NY business owner is indicted by the government for tax crimes.
Ehrenfriede Kauapirura, a New York-based dietician, has been indicted by the New York grand jury for a string of tax related crimes. Kauapriura, who is a Brooklyn native, spent years allegedly both defrauding and subsequently committing tax evasion, avoiding the Internal Revenue Service (IRS) altogether.
The alleged crime spree began in 2015 when Kauapirura reported filed enough false tax withholdings to earn herself $250,000 in refunds. She then repeated the same falsification in 2016, earning herself another quarter-of-a million dollars. Doing so two years in a row was likely a red flag for the agency and suspicious enough for agents to begin to build a case against her. Kauapirura then began avoiding the agency as it started to attempt collection.
The dietician transferred money from her personal bank account to a trust account of which she is in control in an attempt to hide her income. Kauapirura then submitted a counterfeit $1 million check drawn onto a phony bank as a means to pay off her obligations to the IRS. Perhaps more brazen, she allegedly hasn’t tied to file individual tax returns in the three-year span between 2017 and 2020.
The IRS is still investigating the case. However, Kauapirura faces up to a decade behind bars for all charges uncovered so far.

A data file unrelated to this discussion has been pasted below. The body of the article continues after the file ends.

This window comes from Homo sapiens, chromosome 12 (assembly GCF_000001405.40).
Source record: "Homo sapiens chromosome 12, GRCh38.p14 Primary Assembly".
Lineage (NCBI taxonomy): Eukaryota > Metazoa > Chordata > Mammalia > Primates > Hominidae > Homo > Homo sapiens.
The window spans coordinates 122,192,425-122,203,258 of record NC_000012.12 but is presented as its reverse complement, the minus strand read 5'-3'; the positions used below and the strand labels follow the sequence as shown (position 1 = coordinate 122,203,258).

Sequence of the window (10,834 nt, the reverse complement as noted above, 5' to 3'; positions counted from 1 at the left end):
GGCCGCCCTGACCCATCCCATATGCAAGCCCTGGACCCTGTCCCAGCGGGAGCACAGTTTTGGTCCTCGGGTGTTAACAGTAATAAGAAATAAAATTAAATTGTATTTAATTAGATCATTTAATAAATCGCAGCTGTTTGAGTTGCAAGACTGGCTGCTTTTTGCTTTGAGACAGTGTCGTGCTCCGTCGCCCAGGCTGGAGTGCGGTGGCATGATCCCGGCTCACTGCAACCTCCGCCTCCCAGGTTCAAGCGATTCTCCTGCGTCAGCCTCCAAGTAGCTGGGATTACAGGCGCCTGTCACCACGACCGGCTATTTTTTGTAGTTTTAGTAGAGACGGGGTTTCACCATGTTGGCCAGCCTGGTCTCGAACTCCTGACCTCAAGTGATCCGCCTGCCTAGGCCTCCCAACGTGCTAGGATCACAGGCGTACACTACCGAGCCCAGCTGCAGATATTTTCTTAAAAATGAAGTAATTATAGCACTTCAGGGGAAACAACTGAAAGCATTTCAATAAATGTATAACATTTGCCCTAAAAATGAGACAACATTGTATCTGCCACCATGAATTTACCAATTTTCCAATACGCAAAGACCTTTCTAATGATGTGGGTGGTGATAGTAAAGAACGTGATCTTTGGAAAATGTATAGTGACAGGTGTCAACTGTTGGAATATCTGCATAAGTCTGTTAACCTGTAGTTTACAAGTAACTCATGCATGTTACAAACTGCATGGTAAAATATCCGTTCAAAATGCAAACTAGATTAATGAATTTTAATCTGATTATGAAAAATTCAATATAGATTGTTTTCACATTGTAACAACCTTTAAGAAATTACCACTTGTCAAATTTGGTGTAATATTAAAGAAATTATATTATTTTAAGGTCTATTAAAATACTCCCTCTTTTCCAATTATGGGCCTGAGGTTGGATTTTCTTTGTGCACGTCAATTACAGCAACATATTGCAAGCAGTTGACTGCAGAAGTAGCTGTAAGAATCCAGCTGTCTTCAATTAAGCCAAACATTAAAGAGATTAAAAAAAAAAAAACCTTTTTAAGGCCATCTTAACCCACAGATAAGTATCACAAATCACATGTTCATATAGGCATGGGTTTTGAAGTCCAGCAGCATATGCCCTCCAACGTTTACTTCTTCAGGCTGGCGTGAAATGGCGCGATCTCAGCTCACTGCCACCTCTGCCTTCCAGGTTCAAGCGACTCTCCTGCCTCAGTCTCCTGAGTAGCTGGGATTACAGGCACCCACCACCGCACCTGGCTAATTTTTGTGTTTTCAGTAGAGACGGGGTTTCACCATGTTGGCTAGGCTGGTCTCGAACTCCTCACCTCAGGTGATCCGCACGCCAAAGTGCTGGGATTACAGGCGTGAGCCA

During the pandemic, efforts to defraud the government involving income and tax evasion have increased. After the Presidential Administration stepped in to help those struggling with reduced hours and lost paychecks, fraudsters also began to take advantage of the “free money,” submitting false claims of unemployment and then refusing to pay taxes on the funds they received.
In June of this year, the Department of Justice announced that it would be pursuing charges against 19 defendants for allegedly defrauding the government, receiving funds from the Paycheck Protection Program (PPP), the Economic Injury Disaster Loan (EIDL) program and/or the Pandemic Unemployment Assistance (PUA) program, totally over $24 million.
Deliberate tax evasion and falsified filings are nothing new in the U.S. In fact, this is one of the most common seemingly victimless felonious crimes. Kauapirura’s $500,00 is nothing compared to the billions stolen by a powerful executive like Robert T. Brockman. The billionaire business executive and former CEO of Reynolds & Reynolds, who passed in August of this year, allegedly defrauded the government for years.
David L. Anderson, the U.S. attorney for the Northern District of California, said of the amount Brockman owed at the time of his death the “allegation of a $2 billion tax fraud is the largest ever tax charge against an individual” in the U.S.
Prosecutors said the billionaire used his “ill-gotten gains” to buy a 100-acre Colorado fishing retreat, a private jet and a 200-foot yacht, among other luxury items. The government was pursing its case against Brockman when the billionaire passed away. It is unclear how the proceedings against his estate will continue.
In general, the Treasury Department reports that the wealthiest 1 percent of Americans fail to pay as much as $163 billion in owed taxes per year.